Why, how, and where I learn about tech

Recently, I was having a conversation about what work was going to look like in 5–10–15 years. In the middle of our conversation, I shared with him some insights from some new research about how certain skills and attitudes can help employees evolve and thrive as times change and evolve.

After I shared that piece of information, he said to me, “ You’re a tech consultant. That has nothing to do with your day job. How the hell did you know that?” Without trying to sound like a humblebrag, I said, honestly, “I just read a lot….it helps me learn.”

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It sounded like a silly answer, mostly because I think we take something like reading for granted because many of us have been doing it for so long. In all seriousness, a lot of my best ideas come from what I learn when I read. And while I’ve written about my desire to read books previously, I also spend a lot of time across various mediums trying to sharpen my knowledge on particular topics or be exposed to new ideas and ways of thinking.

As a knowledge worker in a digital world, I like to think of the value that I bring as the sum of my knowledge and experiences. The more I increase each component the more value I can provide. Experience comes through working, and honestly, time. But knowledge can come in so many forms, one of them happens to be reading.

After we finished the conversation, it got me thinking that I’d love to know how others consume knowledge for the sake of learning, so much so that I’ve asked a few friends/colleagues to map out where and how they consume digital content. To ensure I’m contributing, I also decided to write out how consume content, who I get it from, and where I find it. So without any further ado, here is what mine looks like.

Some background: I work in consulting but with a technology bend. I like to think I am on the outside (but adjacent) to the tech industry. As such, a lot of what I read is tech related. Having said that, I’m a firm believer that technology impacts everyone, so even if you don’t work in tech, many of the things I list below could be of value to you.

Digital Tools & Apps

I rely on a number of media content apps/sites to get information. Furthermore, I also rely on a number of aggregators/curators to help me find the best information. Here are some of my favorites

Medium  — I like to read Medium at night. I find lots of thoughtful and reflective essays on a variety of topics that get me to think and stretch my mind. This tends to slant towards tech (and startups) but you can really find anything.

FlipBoard  — I follow a number of different media outlets who have setup boards and check this daily to get up to speed on particular sites. Furthermore, you can also set it up on tags (ex: startups)

LinkedIn Pulse  — I’ll check this once a day to get a pulse (sorry, too easy) of what people are reading and sharing about on LinkedIn. It’s usually fairly good at spotting trends or popular articles.

Pocket  — I think Pocket is for storing and saving content when you don’t have time to read something. It catalogues and stores what you save and even recommends articles based on what you save.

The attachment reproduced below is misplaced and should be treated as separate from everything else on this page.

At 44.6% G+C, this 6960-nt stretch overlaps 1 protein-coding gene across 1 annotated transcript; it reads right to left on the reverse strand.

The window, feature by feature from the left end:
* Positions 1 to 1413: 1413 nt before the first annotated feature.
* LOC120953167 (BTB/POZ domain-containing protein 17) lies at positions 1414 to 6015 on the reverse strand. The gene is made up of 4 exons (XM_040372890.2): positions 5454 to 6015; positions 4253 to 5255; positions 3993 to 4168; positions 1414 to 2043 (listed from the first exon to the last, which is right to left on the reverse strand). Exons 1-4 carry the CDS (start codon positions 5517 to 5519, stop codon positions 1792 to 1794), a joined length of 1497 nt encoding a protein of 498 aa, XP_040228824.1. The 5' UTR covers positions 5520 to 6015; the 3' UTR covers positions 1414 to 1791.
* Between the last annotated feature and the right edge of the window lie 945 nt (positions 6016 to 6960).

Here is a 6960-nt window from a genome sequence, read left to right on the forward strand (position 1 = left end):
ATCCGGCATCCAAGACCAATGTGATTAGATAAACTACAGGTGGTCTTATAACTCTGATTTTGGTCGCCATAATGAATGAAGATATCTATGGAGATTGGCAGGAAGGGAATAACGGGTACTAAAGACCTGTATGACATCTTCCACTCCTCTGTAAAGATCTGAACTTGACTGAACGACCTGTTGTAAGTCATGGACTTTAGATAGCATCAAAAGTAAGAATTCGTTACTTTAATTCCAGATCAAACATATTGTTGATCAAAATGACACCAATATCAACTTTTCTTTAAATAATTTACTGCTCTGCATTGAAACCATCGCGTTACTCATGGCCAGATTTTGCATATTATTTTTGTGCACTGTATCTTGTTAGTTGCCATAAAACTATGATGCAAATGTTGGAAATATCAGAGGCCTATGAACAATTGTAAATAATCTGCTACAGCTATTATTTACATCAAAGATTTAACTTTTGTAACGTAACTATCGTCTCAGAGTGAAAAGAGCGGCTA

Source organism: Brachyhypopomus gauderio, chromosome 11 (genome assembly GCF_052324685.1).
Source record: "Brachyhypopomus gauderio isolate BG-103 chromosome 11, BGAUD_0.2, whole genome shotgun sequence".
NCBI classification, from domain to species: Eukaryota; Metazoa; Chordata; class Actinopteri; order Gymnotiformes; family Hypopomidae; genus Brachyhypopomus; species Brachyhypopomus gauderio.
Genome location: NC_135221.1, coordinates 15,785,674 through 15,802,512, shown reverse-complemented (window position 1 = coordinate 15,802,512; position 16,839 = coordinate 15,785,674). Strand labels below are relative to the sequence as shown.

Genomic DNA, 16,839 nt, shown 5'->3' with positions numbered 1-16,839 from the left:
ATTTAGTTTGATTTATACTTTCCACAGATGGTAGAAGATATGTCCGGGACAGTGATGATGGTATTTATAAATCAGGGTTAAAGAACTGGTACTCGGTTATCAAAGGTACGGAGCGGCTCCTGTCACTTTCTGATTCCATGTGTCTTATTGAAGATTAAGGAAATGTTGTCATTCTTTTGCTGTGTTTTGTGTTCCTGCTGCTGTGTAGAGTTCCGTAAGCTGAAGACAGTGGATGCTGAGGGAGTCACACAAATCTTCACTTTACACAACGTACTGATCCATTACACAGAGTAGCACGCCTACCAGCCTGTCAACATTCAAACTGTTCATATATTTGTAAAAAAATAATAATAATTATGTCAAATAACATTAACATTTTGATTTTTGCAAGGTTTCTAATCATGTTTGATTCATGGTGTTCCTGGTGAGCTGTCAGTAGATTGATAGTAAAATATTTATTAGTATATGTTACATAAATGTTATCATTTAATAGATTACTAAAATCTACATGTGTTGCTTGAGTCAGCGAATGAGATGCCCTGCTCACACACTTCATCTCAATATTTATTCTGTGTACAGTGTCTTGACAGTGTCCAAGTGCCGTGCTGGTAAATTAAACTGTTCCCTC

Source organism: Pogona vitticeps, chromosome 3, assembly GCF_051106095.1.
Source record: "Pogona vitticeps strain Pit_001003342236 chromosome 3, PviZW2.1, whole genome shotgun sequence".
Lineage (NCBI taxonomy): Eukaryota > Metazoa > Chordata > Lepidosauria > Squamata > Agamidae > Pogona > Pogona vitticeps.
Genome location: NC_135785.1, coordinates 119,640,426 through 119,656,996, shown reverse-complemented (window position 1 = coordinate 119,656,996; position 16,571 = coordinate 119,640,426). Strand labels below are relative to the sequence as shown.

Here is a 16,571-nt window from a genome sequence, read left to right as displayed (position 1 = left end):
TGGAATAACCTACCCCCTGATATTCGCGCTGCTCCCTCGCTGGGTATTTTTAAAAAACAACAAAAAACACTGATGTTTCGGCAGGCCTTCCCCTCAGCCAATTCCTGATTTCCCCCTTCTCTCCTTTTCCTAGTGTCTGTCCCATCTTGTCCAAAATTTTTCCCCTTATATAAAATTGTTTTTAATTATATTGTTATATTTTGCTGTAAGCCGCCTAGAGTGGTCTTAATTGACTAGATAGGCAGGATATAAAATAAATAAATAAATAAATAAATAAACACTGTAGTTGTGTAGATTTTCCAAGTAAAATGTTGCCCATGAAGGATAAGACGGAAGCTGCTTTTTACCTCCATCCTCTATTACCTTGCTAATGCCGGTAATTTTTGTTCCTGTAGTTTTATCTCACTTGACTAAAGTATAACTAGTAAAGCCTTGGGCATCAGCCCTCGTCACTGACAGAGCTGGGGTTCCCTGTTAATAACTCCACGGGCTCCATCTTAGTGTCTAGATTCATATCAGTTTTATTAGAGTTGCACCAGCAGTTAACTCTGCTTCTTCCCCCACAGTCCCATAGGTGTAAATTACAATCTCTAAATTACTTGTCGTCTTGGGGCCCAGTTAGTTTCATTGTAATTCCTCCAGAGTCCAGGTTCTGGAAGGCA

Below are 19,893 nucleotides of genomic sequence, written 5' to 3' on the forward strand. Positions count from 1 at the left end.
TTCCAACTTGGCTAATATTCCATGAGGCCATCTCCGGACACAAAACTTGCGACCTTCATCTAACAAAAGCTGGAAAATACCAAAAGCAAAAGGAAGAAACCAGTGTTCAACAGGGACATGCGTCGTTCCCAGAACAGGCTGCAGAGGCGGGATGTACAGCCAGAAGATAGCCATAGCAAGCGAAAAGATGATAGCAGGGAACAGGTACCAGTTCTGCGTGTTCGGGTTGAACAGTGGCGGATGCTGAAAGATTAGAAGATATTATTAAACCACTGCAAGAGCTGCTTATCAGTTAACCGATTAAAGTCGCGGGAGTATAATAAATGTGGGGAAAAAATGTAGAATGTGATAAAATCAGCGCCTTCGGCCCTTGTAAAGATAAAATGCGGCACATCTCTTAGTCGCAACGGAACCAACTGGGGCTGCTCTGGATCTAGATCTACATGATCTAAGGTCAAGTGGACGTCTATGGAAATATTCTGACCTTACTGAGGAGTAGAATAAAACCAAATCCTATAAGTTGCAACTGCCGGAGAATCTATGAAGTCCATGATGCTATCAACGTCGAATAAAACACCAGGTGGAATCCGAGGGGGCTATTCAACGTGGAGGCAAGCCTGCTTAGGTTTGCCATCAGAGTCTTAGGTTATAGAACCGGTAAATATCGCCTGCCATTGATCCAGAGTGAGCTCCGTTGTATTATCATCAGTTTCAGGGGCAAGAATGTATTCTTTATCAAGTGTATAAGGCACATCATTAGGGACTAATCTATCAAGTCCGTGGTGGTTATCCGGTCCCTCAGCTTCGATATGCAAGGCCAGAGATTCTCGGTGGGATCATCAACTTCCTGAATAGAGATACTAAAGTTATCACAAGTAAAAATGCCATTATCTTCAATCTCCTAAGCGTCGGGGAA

Nuzzel  — One of my favorites. I integrate this with my Twitter and it allows me to see the tweets/content that are shared the most from my Followers. It’s a great way for me to see what’s most popular amongst my followers. There’s also some features that allow you to sort by time (8, 16, 24 hours)

Quibb — A community of thinkers and intellectuals (mostly tech-minded) that share and engage in interesting content/articles. I typically find things here that I don’t find anywhere else.

E-Mail Newsletters

E-mail is still one of the most effective engagement channels probably because of people like me. Here are a few that I tend to read multiple times a week.

CBInsights — I love the data and insights they share. I also laugh at least once every time I read Anand’s email.

Mattermark  — Similar to CB Insights, great content and data. I especially like the curated content that they share from Operators and Investors.

VC’s

There are a lot of great VC’s who blog and share content. This list doesn’t do it justice but here are a few of my favorites

Hunter Walk — Hunter is always sharing interesting content, responding to peers/friends and championing startups he backs. When he does share his insights they are always very thoughtful and concise. His Five Question series on his blog has great guests and he asks really thoughtful questions. Plus he just comes off as a likeable and affable guy.

Mark Suster — Mark does a great job of spelling out things as they are and giving his honest and thoughtful assessment. I’m not a VC, but I enjoy reading what he has to say because it really gives me a lens of what it’s like to be one. Also, similar to Hunter, he’s got a really diverse background (entrepreneur, consultant, VC) so it adds a lot of credibility to his thoughts.

Tomasz Tunguz — Tomasz has some of the most insightful posts, usually accompanied by rigorous analysis and data.

Blogs

For regular/consistent content on topics of interest, here are a few places that I check frequently.

Farnham Street — One of the more insightful and intellectually stimulating blogs out there. I have to moderate my reading of this one so my brain doesn’t go on information overload

Stratechery — Ben Thompson’s content on strategy & technology is top-notch and very insightful.